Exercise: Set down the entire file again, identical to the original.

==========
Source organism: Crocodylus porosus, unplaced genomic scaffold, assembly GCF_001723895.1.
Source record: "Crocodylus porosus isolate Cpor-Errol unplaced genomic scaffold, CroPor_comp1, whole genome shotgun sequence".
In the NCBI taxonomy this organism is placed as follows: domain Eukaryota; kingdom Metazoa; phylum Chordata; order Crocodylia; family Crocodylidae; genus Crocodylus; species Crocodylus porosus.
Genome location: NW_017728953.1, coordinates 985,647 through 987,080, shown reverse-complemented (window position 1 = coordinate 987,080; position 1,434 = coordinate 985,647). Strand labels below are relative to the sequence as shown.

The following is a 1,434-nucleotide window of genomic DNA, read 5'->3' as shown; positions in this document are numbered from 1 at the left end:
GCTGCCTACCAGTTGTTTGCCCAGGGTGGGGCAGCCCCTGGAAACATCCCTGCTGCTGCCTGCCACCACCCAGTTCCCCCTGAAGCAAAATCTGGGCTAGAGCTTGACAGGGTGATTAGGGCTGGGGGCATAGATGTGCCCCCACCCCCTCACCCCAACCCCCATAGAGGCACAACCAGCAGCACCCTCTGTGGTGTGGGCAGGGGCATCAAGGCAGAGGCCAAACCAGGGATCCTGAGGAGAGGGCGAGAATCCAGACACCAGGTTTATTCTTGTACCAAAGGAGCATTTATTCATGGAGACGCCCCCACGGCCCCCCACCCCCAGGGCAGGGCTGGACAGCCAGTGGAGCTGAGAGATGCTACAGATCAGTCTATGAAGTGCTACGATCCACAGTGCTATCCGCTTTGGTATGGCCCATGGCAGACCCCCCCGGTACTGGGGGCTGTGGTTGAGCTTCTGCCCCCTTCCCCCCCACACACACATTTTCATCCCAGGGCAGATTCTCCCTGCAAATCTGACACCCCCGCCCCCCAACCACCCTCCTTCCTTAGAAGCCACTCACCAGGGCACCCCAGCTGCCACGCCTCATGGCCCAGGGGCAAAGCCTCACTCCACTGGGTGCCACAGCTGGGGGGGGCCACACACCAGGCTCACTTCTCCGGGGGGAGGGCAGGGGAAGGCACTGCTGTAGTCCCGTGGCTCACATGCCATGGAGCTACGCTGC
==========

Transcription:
Source organism: Crocodylus porosus, unplaced genomic scaffold, assembly GCF_001723895.1.
Source record: "Crocodylus porosus isolate Cpor-Errol unplaced genomic scaffold, CroPor_comp1, whole genome shotgun sequence".
In the NCBI taxonomy this organism is placed as follows: domain Eukaryota; kingdom Metazoa; phylum Chordata; order Crocodylia; family Crocodylidae; genus Crocodylus; species Crocodylus porosus.
Genome location: NW_017728953.1, coordinates 985,647 through 987,080, shown reverse-complemented (window position 1 = coordinate 987,080; position 1,434 = coordinate 985,647). Strand labels below are relative to the sequence as shown.

The following is a 1,434-nucleotide window of genomic DNA, read 5'->3' as shown; positions in this document are numbered from 1 at the left end:
GCTGCCTACCAGTTGTTTGCCCAGGGTGGGGCAGCCCCTGGAAACATCCCTGCTGCTGCCTGCCACCACCCAGTTCCCCCTGAAGCAAAATCTGGGCTAGAGCTTGACAGGGTGATTAGGGCTGGGGGCATAGATGTGCCCCCACCCCCTCACCCCAACCCCCATAGAGGCACAACCAGCAGCACCCTCTGTGGTGTGGGCAGGGGCATCAAGGCAGAGGCCAAACCAGGGATCCTGAGGAGAGGGCGAGAATCCAGACACCAGGTTTATTCTTGTACCAAAGGAGCATTTATTCATGGAGACGCCCCCACGGCCCCCCACCCCCAGGGCAGGGCTGGACAGCCAGTGGAGCTGAGAGATGCTACAGATCAGTCTATGAAGTGCTACGATCCACAGTGCTATCCGCTTTGGTATGGCCCATGGCAGACCCCCCCGGTACTGGGGGCTGTGGTTGAGCTTCTGCCCCCTTCCCCCCCACACACACATTTTCATCCCAGGGCAGATTCTCCCTGCAAATCTGACACCCCCGCCCCCCAACCACCCTCCTTCCTTAGAAGCCACTCACCAGGGCACCCCAGCTGCCACGCCTCATGGCCCAGGGGCAAAGCCTCACTCCACTGGGTGCCACAGCTGGGGGGGGCCACACACCAGGCTCACTTCTCCGGGGGGAGGGCAGGGGAAGGCACTGCTGTAGTCCCGTGGCTCACATGCCATGGAGCTACGCTGC